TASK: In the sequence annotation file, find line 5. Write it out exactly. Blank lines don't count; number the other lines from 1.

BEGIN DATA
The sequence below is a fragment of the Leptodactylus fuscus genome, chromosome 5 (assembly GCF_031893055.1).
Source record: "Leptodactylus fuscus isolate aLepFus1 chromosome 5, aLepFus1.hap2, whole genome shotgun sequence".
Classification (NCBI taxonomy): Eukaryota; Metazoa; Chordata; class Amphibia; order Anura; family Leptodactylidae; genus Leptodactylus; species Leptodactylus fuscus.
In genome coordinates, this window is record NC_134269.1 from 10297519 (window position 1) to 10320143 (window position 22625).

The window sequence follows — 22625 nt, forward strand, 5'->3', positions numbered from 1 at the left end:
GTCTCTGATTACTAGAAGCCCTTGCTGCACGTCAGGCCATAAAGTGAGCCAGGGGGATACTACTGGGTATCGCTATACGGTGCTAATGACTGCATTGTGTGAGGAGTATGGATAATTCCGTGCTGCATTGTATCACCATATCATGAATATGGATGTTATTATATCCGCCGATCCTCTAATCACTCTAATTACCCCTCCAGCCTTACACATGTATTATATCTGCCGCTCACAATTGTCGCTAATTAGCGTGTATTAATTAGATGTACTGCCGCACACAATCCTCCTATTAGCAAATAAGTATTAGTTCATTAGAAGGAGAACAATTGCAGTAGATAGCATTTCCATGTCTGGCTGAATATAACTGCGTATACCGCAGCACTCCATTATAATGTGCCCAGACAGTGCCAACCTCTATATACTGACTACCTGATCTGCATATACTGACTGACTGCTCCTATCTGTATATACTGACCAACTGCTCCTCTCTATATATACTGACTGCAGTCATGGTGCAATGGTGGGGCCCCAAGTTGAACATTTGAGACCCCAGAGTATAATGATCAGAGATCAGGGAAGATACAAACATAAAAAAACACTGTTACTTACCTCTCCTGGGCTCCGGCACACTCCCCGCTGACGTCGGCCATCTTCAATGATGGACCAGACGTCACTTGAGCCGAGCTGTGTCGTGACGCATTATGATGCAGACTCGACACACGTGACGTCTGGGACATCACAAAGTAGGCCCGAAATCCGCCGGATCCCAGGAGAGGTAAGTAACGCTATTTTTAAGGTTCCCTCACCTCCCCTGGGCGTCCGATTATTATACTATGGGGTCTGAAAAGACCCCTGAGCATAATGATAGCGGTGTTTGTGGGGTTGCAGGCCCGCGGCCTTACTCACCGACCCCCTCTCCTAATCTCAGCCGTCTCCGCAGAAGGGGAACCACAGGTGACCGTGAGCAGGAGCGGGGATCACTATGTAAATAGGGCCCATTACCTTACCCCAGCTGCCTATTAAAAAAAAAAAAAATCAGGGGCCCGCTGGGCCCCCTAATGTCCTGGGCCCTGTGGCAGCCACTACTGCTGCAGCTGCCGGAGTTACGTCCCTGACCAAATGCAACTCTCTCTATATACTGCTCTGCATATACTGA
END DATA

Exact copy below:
The window sequence follows — 22625 nt, forward strand, 5'->3', positions numbered from 1 at the left end: